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Versions: 00

Internet Engineering Task Force                                IETF MSEC
Internet Draft                                 Perrig, Canetti, Whillock
draft-ietf-msec-tesla-spec-00.txt                        CMU / IBM / CMU
27 October 2002
Expires: 27 April 2002


     TESLA: Multicast Source Authentication Transform Specification

STATUS OF THIS MEMO

   This document is an Internet-Draft and is in full conformance with
   all provisions of Section 10 of RFC2026.

   Internet-Drafts are working documents of the Internet Engineering
   Task Force (IETF), its areas, and its working groups.  Note that
   other groups may also distribute working documents as Internet-
   Drafts.

   Internet-Drafts are draft documents valid for a maximum of six months
   and may be updated, replaced, or obsoleted by other documents at any
   time.  It is inappropriate to use Internet-Drafts as reference mate­
   rial or to cite them other than as "work in progress".

   To view the list Internet-Draft Shadow Directories, see
   http://www.ietf.org/shadow.html.


Abstract

   Data authentication is an important component for many applications,
   for example audio and video Internet broadcasts, or data distribution
   by satellite. This document specifies TESLA, a secure source authen­
   tication mechanism for multicast or broadcast data streams. The com­
   panion draft draft-msec-tesla-intro-01.txt [1] introduces and
   describes TESLA in detail, this document specifies the format of the
   TESLA authentication field as it is used within the MESP header [2].

   The main deterrents so far for a data authentication mechanism for
   multicast were seemingly conflicting requirements: tolerance to
   packet loss, low per-packet overhead, low computation overhead, scal­
   ability, no per-receiver state at the sender. The problem is particu­
   larly hard in settings with high packet loss rates and where lost
   packets are not retransmitted, and where the receiver wants to
   authenticate each packet it receives.

   TESLA provides multicast source authentication of individual data
   packets, regardless of the packet loss rate. In addition, TESLA



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   features low overhead for both sender and receiver, and does not
   require per-receiver state at the sender. TESLA is secure as long as
   the sender and receiver are loosely time synchronized.



                           Table of Contents

1          Introduction  . . . . . . . . . . . . . . . . . . . . . .   2
1.1        Previous Work . . . . . . . . . . . . . . . . . . . . . .   2
1.2        Terminology . . . . . . . . . . . . . . . . . . . . . . .   3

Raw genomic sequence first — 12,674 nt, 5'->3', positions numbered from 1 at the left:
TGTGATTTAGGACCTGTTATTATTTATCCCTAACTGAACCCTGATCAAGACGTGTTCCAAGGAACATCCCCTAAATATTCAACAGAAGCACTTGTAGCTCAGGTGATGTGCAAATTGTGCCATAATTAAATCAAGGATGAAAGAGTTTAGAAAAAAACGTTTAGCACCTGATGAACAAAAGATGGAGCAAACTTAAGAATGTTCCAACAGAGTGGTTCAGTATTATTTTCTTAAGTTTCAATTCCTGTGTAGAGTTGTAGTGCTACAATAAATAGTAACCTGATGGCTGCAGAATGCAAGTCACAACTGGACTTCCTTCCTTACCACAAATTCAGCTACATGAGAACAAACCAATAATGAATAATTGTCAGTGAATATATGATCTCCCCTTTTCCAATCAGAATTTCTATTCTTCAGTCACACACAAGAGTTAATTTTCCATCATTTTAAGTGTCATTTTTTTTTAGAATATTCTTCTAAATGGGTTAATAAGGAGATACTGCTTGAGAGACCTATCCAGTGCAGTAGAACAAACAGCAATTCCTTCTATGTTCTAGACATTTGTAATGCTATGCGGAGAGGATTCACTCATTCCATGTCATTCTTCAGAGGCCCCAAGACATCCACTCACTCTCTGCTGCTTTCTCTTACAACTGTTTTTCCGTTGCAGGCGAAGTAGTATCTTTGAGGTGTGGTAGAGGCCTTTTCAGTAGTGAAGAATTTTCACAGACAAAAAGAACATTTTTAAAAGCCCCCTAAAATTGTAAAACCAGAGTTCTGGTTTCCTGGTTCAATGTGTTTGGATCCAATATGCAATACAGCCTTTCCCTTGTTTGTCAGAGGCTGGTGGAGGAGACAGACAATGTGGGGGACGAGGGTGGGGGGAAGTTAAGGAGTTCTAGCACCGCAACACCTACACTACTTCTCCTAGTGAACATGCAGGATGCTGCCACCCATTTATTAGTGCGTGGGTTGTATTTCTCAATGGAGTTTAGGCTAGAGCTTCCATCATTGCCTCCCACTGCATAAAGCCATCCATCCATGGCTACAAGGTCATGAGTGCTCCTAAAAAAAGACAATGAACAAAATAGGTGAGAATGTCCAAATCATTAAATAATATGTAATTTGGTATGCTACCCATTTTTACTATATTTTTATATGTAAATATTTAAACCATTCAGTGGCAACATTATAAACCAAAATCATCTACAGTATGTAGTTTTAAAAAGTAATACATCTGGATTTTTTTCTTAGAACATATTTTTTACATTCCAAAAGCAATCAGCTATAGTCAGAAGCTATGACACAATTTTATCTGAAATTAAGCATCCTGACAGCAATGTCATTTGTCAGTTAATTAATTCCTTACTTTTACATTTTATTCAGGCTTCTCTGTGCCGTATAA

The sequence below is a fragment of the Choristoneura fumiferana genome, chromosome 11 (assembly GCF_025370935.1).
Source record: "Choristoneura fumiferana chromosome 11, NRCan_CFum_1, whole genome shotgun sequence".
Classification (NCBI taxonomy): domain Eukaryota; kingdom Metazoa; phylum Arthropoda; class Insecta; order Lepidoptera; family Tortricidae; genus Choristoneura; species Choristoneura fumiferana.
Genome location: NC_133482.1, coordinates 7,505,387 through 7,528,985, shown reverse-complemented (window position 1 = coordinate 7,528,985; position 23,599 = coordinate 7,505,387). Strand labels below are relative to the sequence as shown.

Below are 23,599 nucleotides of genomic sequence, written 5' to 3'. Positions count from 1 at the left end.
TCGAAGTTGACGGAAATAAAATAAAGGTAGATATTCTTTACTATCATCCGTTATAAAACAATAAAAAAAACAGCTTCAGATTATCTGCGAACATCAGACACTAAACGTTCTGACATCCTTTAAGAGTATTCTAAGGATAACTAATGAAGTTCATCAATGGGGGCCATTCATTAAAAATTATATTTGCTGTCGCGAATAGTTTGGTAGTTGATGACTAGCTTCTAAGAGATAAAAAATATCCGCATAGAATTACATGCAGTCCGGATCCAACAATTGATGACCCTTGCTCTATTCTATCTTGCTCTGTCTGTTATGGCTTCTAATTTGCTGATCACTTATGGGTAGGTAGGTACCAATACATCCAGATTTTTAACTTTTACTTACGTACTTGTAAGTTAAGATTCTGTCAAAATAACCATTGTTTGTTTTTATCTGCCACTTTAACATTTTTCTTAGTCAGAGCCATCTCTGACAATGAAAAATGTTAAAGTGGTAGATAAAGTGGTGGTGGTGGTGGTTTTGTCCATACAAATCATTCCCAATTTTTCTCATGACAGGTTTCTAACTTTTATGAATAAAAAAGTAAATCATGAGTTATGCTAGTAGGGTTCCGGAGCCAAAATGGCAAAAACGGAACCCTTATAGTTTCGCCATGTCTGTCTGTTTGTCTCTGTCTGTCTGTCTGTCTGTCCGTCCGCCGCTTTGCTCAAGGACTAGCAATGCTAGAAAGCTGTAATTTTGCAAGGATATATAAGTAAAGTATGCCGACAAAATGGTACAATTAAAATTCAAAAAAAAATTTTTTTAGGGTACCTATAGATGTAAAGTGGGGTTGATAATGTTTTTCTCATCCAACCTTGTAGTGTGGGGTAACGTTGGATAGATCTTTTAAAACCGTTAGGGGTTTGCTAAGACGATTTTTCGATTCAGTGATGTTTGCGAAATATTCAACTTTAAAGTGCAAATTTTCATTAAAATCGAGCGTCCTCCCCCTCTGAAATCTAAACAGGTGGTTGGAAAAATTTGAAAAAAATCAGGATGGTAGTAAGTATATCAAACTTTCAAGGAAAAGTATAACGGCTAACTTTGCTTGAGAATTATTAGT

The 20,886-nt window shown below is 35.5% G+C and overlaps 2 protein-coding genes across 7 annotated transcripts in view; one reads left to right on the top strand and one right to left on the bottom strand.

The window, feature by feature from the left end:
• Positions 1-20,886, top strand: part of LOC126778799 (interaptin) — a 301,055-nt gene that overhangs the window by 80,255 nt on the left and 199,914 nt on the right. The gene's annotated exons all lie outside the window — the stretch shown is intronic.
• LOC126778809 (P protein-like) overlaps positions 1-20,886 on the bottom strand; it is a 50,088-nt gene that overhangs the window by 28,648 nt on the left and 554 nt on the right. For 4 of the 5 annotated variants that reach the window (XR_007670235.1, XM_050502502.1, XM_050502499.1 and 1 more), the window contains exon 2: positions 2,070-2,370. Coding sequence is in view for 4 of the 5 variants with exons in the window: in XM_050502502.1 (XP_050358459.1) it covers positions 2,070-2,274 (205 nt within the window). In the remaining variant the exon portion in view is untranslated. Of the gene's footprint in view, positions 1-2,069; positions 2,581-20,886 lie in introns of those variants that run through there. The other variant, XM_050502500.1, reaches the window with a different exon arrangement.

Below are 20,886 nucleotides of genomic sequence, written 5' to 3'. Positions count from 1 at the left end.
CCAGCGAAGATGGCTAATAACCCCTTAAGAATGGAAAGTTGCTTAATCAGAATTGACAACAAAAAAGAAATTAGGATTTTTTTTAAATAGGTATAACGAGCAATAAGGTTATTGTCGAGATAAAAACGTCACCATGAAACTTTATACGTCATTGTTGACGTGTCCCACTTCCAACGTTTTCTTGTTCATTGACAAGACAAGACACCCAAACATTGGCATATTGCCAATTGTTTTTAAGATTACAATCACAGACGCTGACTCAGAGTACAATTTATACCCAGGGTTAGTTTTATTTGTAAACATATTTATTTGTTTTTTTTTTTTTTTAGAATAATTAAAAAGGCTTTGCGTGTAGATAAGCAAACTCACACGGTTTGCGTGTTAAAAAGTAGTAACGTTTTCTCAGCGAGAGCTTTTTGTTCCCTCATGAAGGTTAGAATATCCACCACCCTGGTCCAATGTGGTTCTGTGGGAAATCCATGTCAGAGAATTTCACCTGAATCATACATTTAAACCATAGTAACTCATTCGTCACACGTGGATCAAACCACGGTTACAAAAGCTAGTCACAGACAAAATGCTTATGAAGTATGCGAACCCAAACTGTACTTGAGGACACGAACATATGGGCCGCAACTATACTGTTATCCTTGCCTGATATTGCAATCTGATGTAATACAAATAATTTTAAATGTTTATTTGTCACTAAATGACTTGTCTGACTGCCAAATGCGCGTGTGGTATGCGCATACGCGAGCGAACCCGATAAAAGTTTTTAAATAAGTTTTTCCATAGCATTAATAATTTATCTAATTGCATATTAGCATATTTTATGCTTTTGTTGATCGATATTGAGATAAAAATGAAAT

2          TESLA Specification . . . . . . . . . . . . . . . . . . .   3
2.1        Sender Setup  . . . . . . . . . . . . . . . . . . . . . .   3
2.2        Receiver Bootstrapping  . . . . . . . . . . . . . . . . .   4
2.2.1      Bootstrapping Parameters  . . . . . . . . . . . . . . . .   4
2.2.2      Direct Time Synchronization . . . . . . . . . . . . . . .   5
2.2.3      set-up using a multicast key management protocol  . . . .   7
2.3        Layer Placement . . . . . . . . . . . . . . . . . . . . .   7
2.3.1      Interface Specification . . . . . . . . . . . . . . . . .   7
2.3.1.1    Time Synchronization request  . . . . . . . . . . . . . .   7
2.3.1.2    Authentic Parameters  . . . . . . . . . . . . . . . . . .   9
2.4        Sending Authenticated Data  . . . . . . . . . . . . . . .   9
3          Security Considerations . . . . . . . . . . . . . . . . .  10
4          Acknowledgments . . . . . . . . . . . . . . . . . . . . .  11
5          Bibliography  . . . . . . . . . . . . . . . . . . . . . .  11
A          Cryptographic Type Assigned Numbers . . . . . . . . . . .  12
B          Author Contact Information  . . . . . . . . . . . . . . .  13
C          Full Copyright Statement  . . . . . . . . . . . . . . . .  14



1 Introduction

   This document specifies the format of the TESLA source authentication
   data  as  an  external-authentication  transform  within  the  MESP
   protocol  [2].  It  specifies  the  cryptographic  operations  and
   message formats. The description of the TESLA protocol is
   in the companion draft draft-msec-tesla-intro-01.txt [1], more
   details are in our academic publications [3,4,5,6].

1.1 Previous Work

   A number of schemes for solving data authentication have been sug­
   gested [7,8,9,10,11,6,5,12,13].  An Internet Draft based on [11] was
   proposed by McCarthy in 1998 but was not updated.

   This document is based on the TESLA [3,6,5] and FLAMeS [12] schemes,
   which have low computation and communication overhead. Similar
   schemes were suggested by Cheung [14], and by Bergadano et al.



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   [13,15].

1.2 Terminology

   The key words "MUST", "MUST NOT", "REQUIRED", "SHALL", "SHALL NOT",